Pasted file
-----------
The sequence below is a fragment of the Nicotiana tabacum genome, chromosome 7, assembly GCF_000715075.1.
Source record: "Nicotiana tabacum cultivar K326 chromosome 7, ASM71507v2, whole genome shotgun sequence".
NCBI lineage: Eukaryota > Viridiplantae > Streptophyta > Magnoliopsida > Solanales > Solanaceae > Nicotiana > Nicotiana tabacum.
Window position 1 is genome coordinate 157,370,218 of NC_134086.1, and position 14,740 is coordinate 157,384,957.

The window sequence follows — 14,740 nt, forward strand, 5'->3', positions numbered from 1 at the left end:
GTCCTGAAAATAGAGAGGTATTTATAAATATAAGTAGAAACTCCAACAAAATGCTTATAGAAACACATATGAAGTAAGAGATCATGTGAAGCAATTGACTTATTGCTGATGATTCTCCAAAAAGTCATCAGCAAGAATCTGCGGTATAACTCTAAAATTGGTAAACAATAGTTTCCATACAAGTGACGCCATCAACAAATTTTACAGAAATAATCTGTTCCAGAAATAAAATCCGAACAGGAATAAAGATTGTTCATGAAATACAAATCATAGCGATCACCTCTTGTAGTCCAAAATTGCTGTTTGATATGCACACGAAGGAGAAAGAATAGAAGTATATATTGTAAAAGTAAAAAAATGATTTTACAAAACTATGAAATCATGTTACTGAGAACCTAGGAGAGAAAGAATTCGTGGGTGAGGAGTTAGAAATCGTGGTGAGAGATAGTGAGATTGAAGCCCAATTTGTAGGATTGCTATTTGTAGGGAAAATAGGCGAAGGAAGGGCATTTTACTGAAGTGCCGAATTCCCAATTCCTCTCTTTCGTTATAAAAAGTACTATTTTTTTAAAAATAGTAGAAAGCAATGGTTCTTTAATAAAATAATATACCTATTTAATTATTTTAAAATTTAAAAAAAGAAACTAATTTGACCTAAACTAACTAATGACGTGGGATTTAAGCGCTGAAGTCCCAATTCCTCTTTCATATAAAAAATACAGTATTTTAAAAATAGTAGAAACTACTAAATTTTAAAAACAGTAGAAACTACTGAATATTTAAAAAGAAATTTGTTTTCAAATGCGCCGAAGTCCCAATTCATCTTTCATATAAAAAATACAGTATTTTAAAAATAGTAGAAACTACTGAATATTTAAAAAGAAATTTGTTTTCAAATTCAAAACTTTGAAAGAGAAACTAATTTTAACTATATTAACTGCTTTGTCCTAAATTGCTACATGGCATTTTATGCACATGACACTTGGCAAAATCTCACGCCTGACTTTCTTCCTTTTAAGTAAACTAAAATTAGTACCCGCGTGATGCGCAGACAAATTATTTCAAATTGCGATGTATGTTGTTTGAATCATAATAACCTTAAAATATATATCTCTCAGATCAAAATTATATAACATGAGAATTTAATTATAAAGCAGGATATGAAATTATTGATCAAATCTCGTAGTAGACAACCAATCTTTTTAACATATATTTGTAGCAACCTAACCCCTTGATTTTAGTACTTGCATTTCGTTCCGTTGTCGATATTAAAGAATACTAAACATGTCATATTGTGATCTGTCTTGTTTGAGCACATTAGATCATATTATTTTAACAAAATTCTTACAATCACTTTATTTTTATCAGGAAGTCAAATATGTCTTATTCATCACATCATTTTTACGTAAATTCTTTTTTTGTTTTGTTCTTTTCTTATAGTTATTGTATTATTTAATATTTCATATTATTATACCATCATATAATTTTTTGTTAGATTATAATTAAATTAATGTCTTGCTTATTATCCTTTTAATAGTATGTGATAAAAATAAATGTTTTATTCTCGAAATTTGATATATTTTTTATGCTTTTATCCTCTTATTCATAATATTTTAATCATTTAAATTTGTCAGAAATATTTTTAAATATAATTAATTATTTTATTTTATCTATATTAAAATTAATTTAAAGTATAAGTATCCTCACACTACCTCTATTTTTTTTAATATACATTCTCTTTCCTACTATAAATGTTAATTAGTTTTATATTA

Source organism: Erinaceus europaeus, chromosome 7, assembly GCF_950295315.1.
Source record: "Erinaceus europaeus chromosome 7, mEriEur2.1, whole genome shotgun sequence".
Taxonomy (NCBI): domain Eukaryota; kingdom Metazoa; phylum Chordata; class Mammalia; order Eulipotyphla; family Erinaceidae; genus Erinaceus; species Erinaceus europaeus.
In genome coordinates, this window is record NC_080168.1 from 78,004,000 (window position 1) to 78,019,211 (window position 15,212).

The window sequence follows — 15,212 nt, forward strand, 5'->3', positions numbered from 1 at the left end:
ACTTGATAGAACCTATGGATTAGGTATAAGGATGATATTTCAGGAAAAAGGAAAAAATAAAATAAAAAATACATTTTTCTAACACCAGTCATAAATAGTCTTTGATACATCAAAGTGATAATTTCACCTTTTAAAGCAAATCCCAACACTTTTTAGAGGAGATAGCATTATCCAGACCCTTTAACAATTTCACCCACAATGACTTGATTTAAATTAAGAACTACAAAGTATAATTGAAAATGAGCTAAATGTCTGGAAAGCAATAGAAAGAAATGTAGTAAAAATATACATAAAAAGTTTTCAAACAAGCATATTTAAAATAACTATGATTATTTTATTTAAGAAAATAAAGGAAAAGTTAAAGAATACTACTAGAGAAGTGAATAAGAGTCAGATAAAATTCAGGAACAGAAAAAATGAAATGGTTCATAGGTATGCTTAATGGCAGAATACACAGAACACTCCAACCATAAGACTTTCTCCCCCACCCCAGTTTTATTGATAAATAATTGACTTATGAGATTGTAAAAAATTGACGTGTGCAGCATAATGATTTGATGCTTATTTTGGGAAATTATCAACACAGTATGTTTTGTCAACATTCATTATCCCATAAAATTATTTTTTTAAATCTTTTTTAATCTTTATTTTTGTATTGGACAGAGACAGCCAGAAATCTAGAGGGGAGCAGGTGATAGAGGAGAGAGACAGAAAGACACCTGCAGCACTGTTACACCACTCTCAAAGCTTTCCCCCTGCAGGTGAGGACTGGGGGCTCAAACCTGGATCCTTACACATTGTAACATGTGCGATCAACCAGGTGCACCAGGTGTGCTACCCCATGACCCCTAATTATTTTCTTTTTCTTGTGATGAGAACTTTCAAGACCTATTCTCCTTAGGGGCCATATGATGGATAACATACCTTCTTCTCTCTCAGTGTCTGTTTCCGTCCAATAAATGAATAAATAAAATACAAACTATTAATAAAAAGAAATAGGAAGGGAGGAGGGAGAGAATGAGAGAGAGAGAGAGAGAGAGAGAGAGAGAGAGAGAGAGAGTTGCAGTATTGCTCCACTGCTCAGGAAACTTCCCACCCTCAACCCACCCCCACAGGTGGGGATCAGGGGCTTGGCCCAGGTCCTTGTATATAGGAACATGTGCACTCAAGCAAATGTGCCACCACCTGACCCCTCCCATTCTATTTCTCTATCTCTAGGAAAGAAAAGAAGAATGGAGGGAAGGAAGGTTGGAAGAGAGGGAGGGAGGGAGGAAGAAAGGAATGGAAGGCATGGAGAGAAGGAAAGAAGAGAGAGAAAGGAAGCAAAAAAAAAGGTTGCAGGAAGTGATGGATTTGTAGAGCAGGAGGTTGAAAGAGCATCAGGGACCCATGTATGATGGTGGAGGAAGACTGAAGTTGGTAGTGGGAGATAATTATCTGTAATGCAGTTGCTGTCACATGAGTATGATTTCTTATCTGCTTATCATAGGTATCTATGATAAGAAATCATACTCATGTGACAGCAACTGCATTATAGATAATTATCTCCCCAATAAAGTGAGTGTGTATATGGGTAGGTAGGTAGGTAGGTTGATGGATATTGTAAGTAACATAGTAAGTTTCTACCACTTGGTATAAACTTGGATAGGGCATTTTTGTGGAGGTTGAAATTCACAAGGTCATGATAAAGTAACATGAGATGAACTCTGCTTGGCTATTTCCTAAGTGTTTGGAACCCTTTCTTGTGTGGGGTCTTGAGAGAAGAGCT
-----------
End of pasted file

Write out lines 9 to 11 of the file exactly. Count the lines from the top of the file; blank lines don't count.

Taxonomy (NCBI): domain Eukaryota; kingdom Metazoa; phylum Chordata; class Mammalia; order Eulipotyphla; family Erinaceidae; genus Erinaceus; species Erinaceus europaeus.
In genome coordinates, this window is record NC_080168.1 from 78,004,000 (window position 1) to 78,019,211 (window position 15,212).

The window sequence follows — 15,212 nt, forward strand, 5'->3', positions numbered from 1 at the left end: